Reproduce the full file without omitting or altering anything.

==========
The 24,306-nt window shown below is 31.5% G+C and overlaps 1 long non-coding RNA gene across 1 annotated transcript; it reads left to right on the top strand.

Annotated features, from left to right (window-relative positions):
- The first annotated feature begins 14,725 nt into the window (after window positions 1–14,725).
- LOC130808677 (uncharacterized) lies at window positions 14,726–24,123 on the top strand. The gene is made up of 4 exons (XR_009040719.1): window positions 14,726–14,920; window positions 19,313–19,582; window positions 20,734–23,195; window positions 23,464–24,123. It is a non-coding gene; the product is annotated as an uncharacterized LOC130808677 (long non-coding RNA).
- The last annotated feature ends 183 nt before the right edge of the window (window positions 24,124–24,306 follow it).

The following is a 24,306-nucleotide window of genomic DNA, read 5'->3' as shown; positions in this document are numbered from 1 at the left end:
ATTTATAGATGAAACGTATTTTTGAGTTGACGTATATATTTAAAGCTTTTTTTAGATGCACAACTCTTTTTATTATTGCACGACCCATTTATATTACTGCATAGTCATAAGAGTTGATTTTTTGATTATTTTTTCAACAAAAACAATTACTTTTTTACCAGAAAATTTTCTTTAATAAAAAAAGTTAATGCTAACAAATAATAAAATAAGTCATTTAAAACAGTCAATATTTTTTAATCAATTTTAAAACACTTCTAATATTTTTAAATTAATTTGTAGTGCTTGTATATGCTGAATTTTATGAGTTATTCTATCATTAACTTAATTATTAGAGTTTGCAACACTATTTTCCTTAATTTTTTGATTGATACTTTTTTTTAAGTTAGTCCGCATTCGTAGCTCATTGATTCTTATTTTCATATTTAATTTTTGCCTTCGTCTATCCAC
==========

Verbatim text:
The 24,306-nt window shown below is 31.5% G+C and overlaps 1 long non-coding RNA gene across 1 annotated transcript; it reads left to right on the top strand.

Annotated features, from left to right (window-relative positions):
- The first annotated feature begins 14,725 nt into the window (after window positions 1–14,725).
- LOC130808677 (uncharacterized) lies at window positions 14,726–24,123 on the top strand. The gene is made up of 4 exons (XR_009040719.1): window positions 14,726–14,920; window positions 19,313–19,582; window positions 20,734–23,195; window positions 23,464–24,123. It is a non-coding gene; the product is annotated as an uncharacterized LOC130808677 (long non-coding RNA).
- The last annotated feature ends 183 nt before the right edge of the window (window positions 24,124–24,306 follow it).

The following is a 24,306-nucleotide window of genomic DNA, read 5'->3' as shown; positions in this document are numbered from 1 at the left end:
ATTTATAGATGAAACGTATTTTTGAGTTGACGTATATATTTAAAGCTTTTTTTAGATGCACAACTCTTTTTATTATTGCACGACCCATTTATATTACTGCATAGTCATAAGAGTTGATTTTTTGATTATTTTTTCAACAAAAACAATTACTTTTTTACCAGAAAATTTTCTTTAATAAAAAAAGTTAATGCTAACAAATAATAAAATAAGTCATTTAAAACAGTCAATATTTTTTAATCAATTTTAAAACACTTCTAATATTTTTAAATTAATTTGTAGTGCTTGTATATGCTGAATTTTATGAGTTATTCTATCATTAACTTAATTATTAGAGTTTGCAACACTATTTTCCTTAATTTTTTGATTGATACTTTTTTTTAAGTTAGTCCGCATTCGTAGCTCATTGATTCTTATTTTCATATTTAATTTTTGCCTTCGTCTATCCAC